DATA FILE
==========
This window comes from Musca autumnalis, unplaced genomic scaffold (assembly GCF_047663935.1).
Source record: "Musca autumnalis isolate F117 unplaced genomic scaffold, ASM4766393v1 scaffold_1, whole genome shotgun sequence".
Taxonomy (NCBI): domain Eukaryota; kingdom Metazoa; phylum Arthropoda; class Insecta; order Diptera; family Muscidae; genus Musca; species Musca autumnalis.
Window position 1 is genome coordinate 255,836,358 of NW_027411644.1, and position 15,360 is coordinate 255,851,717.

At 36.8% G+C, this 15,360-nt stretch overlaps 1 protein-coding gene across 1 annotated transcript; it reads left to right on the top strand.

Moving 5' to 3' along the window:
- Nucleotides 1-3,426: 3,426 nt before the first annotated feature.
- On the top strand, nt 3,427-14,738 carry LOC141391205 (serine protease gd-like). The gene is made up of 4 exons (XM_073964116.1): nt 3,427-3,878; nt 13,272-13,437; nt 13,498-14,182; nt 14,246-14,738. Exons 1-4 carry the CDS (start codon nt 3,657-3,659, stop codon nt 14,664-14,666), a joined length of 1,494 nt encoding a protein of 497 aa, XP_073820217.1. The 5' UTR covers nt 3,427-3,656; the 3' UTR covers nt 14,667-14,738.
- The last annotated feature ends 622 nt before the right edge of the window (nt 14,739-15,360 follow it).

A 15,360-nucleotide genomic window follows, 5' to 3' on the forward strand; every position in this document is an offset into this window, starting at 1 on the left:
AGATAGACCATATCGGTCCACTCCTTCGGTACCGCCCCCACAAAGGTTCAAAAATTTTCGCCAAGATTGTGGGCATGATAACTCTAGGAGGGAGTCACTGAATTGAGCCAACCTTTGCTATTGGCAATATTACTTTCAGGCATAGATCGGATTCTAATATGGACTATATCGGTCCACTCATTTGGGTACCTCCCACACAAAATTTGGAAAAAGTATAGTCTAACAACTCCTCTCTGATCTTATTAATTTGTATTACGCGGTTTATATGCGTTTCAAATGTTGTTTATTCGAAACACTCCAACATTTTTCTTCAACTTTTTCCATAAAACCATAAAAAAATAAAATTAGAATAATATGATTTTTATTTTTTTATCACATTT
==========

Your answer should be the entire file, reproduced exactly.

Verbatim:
This window comes from Musca autumnalis, unplaced genomic scaffold (assembly GCF_047663935.1).
Source record: "Musca autumnalis isolate F117 unplaced genomic scaffold, ASM4766393v1 scaffold_1, whole genome shotgun sequence".
Taxonomy (NCBI): domain Eukaryota; kingdom Metazoa; phylum Arthropoda; class Insecta; order Diptera; family Muscidae; genus Musca; species Musca autumnalis.
Window position 1 is genome coordinate 255,836,358 of NW_027411644.1, and position 15,360 is coordinate 255,851,717.

At 36.8% G+C, this 15,360-nt stretch overlaps 1 protein-coding gene across 1 annotated transcript; it reads left to right on the top strand.

Moving 5' to 3' along the window:
- Nucleotides 1-3,426: 3,426 nt before the first annotated feature.
- On the top strand, nt 3,427-14,738 carry LOC141391205 (serine protease gd-like). The gene is made up of 4 exons (XM_073964116.1): nt 3,427-3,878; nt 13,272-13,437; nt 13,498-14,182; nt 14,246-14,738. Exons 1-4 carry the CDS (start codon nt 3,657-3,659, stop codon nt 14,664-14,666), a joined length of 1,494 nt encoding a protein of 497 aa, XP_073820217.1. The 5' UTR covers nt 3,427-3,656; the 3' UTR covers nt 14,667-14,738.
- The last annotated feature ends 622 nt before the right edge of the window (nt 14,739-15,360 follow it).

A 15,360-nucleotide genomic window follows, 5' to 3' on the forward strand; every position in this document is an offset into this window, starting at 1 on the left:
AGATAGACCATATCGGTCCACTCCTTCGGTACCGCCCCCACAAAGGTTCAAAAATTTTCGCCAAGATTGTGGGCATGATAACTCTAGGAGGGAGTCACTGAATTGAGCCAACCTTTGCTATTGGCAATATTACTTTCAGGCATAGATCGGATTCTAATATGGACTATATCGGTCCACTCATTTGGGTACCTCCCACACAAAATTTGGAAAAAGTATAGTCTAACAACTCCTCTCTGATCTTATTAATTTGTATTACGCGGTTTATATGCGTTTCAAATGTTGTTTATTCGAAACACTCCAACATTTTTCTTCAACTTTTTCCATAAAACCATAAAAAAATAAAATTAGAATAATATGATTTTTATTTTTTTATCACATTT